The above-described reflection prevention structure device is manufactured by the following method.

First, the quartz substrate is successively subjected to application of a negative photoresist, exposure to light, and development, by use of the exposure apparatus described above, whereby the photoresist is formed in a pattern having a predetermined two-dimensional dot array shape.

Next, etching of the quartz substrate is performed by using the photoresist pattern having the two-dimensional dot array shape, whereby a conical structure, as shown in FIGS. 7( a) and 7(b), in which each of the cones has a pointed top and an expanded base, is formed.

According to the present invention, compared with a conventional device having a similar structure manufactured by a known self-organizing method, the reflection prevention structure device has a structure improved in regularity in period or size thereof, thus considerably improving device performances.

Embodiment 6

FIGS. 11( a) to 11(d) are sectional views for illustrating production steps of a manufacturing method of a structure for generating near-field light in this embodiment.

First, a substrate 401 of a Si wafer with a (100) plane is prepared. On each of both surfaces of the substrate 401, a 500 nm-thick silicon nitride layer is formed as a base material 402 (FIG. 4( a)).

Next, a back-etching opening 403 is formed in a pattern on the light-incident side surface of the base material 402 through photolithography. In the light-outgoing side of the base material 402, a periodic structure 404 is formed by resist patterning using electron beam drawing and photolithography (FIG. 4( b)). This treatment may be performed by use of a focused ion beam apparatus. The thus formed periodic structure has a concentric-circle structure.

Next, a back-etching opening 403 is formed in a pattern on the light-incident side surface of the base material 402 through photolithography. In the light-outgoing side of the base material 402, a periodic structure 404 is formed by resist patterning using electron beam drawing and photolithography (FIG. 4( b)). This treatment may be performed by use of a focused ion beam apparatus. The thus formed periodic structure has a concentric-circle structure.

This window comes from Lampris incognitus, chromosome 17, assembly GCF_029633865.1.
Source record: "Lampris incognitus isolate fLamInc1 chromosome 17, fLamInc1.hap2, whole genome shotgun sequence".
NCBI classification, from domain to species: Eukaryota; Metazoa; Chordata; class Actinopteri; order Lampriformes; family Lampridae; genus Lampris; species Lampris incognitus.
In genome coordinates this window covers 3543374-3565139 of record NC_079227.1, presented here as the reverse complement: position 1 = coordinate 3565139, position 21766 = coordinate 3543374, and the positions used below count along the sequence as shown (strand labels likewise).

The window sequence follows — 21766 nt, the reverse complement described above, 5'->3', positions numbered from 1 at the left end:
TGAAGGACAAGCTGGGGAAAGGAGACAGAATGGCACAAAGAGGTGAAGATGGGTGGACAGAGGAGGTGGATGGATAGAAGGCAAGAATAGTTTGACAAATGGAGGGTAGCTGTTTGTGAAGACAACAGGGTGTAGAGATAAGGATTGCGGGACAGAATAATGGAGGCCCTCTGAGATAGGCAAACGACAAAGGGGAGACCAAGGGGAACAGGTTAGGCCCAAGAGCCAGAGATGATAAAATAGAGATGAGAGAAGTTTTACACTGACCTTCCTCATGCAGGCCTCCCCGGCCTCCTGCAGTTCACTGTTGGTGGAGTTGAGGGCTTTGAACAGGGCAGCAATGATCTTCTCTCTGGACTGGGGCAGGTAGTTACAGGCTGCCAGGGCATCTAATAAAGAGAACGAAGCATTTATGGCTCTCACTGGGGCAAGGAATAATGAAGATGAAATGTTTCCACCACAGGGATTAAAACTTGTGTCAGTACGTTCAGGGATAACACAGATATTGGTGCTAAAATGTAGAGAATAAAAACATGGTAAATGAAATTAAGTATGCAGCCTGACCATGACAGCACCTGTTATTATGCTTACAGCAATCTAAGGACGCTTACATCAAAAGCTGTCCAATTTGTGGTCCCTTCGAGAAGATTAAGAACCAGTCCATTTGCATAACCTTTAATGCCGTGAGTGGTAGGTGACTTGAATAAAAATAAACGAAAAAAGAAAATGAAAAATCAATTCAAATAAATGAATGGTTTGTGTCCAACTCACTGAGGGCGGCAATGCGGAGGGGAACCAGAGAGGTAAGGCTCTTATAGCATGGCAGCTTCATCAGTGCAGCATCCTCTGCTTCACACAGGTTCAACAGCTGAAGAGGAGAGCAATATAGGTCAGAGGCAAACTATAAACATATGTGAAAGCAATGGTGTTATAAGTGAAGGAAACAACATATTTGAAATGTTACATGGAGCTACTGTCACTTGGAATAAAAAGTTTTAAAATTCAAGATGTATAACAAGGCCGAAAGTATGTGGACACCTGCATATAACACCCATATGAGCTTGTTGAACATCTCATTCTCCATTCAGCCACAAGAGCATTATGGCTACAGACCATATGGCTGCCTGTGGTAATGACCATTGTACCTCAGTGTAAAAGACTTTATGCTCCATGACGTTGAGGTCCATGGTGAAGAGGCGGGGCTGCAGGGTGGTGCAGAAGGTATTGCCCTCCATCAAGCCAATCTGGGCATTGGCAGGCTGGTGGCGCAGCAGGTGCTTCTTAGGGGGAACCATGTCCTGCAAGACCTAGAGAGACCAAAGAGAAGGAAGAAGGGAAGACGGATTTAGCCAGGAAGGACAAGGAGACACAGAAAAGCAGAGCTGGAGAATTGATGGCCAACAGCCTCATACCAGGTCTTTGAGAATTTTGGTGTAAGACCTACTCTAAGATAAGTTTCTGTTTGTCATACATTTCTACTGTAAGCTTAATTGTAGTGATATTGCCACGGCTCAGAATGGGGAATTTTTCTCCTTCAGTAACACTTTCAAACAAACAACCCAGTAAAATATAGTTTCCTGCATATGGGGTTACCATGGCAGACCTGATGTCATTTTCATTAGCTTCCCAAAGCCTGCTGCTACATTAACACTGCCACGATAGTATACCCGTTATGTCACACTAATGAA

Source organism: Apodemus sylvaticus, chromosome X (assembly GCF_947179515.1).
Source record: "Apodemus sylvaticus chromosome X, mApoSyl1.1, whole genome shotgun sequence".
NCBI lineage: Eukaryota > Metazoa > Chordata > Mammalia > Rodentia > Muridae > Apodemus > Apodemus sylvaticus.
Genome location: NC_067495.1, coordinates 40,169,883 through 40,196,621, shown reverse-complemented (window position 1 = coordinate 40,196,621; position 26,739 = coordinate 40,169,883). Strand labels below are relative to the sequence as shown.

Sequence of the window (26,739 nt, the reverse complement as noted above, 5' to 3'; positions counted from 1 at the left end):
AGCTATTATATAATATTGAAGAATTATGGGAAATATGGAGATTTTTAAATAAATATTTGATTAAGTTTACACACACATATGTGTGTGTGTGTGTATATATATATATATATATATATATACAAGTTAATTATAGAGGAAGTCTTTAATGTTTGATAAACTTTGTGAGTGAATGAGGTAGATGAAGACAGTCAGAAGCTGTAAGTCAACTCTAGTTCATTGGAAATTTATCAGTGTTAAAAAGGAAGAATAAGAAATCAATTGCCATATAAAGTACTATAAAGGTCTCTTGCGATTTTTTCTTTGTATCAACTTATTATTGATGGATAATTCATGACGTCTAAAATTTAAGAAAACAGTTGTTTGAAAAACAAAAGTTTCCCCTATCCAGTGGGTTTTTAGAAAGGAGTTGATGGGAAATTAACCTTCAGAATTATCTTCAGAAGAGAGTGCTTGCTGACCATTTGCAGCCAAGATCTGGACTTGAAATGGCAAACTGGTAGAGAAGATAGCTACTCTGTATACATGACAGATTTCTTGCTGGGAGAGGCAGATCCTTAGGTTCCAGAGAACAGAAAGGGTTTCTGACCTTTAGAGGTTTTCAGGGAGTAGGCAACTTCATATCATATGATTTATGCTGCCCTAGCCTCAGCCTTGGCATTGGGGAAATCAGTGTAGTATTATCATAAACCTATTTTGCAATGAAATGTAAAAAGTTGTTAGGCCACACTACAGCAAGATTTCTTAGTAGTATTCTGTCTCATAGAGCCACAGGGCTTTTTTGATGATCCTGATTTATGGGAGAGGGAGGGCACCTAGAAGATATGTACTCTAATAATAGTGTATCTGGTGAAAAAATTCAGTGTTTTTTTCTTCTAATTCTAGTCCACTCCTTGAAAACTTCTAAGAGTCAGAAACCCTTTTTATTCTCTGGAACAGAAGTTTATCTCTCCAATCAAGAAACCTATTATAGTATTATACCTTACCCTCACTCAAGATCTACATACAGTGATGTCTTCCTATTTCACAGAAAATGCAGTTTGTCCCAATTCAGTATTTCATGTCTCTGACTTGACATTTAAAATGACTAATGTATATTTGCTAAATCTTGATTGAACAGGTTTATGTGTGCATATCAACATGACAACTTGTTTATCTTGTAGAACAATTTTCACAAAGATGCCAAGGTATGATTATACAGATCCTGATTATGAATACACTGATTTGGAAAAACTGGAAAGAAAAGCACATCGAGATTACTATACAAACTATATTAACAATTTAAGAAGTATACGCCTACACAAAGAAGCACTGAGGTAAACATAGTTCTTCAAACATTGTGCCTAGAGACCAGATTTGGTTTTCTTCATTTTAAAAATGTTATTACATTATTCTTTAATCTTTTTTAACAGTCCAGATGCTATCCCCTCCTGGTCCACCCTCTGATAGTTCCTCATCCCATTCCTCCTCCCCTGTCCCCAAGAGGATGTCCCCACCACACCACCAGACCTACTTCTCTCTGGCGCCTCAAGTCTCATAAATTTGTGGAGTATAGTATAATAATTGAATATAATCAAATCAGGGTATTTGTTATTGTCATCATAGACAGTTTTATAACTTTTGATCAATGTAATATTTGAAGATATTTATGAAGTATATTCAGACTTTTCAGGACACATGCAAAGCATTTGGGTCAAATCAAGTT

Next, on the periodic structure 404, a 100 nm-thick metal layer 405 of Cr is formed (FIG. 11( c)).

Thereafter, a fine opening 407 having a diameter of about 300 nm is provided in the metal layer 405 so that its center line is somewhat shifted from a center line 406 (indicated by alternating long and short dashed lines) of the above-prepared concentric-circle structure. At the center of the fine opening 407, a metal piece 408 having a diameter of about 280 nm is disposed. The shape of the metal piece 408 is determined in view of a wavelength (about 400 nm) of an SPP wave generated at an interface between air and Cr. The structure is subjected to anisotropic etching with a KOH aqueous solution to be provided with a membrane structure (FIG. 11( d)). These processings are performed through a focused ion beam processing. However, instead of this processing, it is also possible to effect etching after resist patterning by photolithography or electron beam drawing. The shape of the metal piece 408 is such that its sectional shape is symmetrical with respect to a center line of the metal piece in the movement direction of incident light in a plane which is in parallel with the plane of polarization and includes centers of the fine opening and the concentric-circle grating. As described above, a near-field light generating structure 409 is completed.

FIG. 12 includes views on the basis of a line connecting the centers of the concentric-circle grating and the fine opening.

Light is caused to enter the above-prepared near-field light generating structure from its light-incident surface. The incident light is emitted from a mercury lamp (wavelength: 436 nm). The grating has a pitch of about 200 nm, since a SPP wave generated at an interface between silicon nitride and Cr has a wavelength of about 200 nm. Further, the position of a fine opening is shifted from the center of the concentric-circle generated by ¼ of the wavelength of the SPP wave (about 50 nm) so that SPP waves have the same phase at the time when they reach end portions A′ and B′ of the fine opening. The SPP waves propagated to the portions A′ and B′ pass through vertexes A and B to excite SPP waves at the surface of the metal piece. The excited SPP waves reach a vertex C to create a strong electrical field distribution at the vertex C and in the neighborhood thereof.

According to the near-field light generating structure in this embodiment, it is possible to efficiently convert the incident light energy into near-field light. Further, by the metal piece disposed in the fine opening, it is possible to decrease the area of generated strong electrical field.

In this embodiment, a two-dimensional shape of the grating is in the concentric-circle shape, but is not limited thereto. For example, the grating shape may be those of a slit, an arc, a parabola, a lattice, etc.

Further, in this embodiment, by shifting the position of the fine opening from the center of the grating pattern, the phase of SPP waves at the metal piece surface are controlled to generate the strong electrical field at the vertex C. However, the position of the fine opening may be the center of the grating pattern. In that case, in order to generate the strong electrical field at the vertex C, the section shape of a metal piece in the fine opening is made asymmetrical as shown in FIG. 10. It is also possible to use the asymmetrical grating pattern and the asymmetrical metal piece in combination.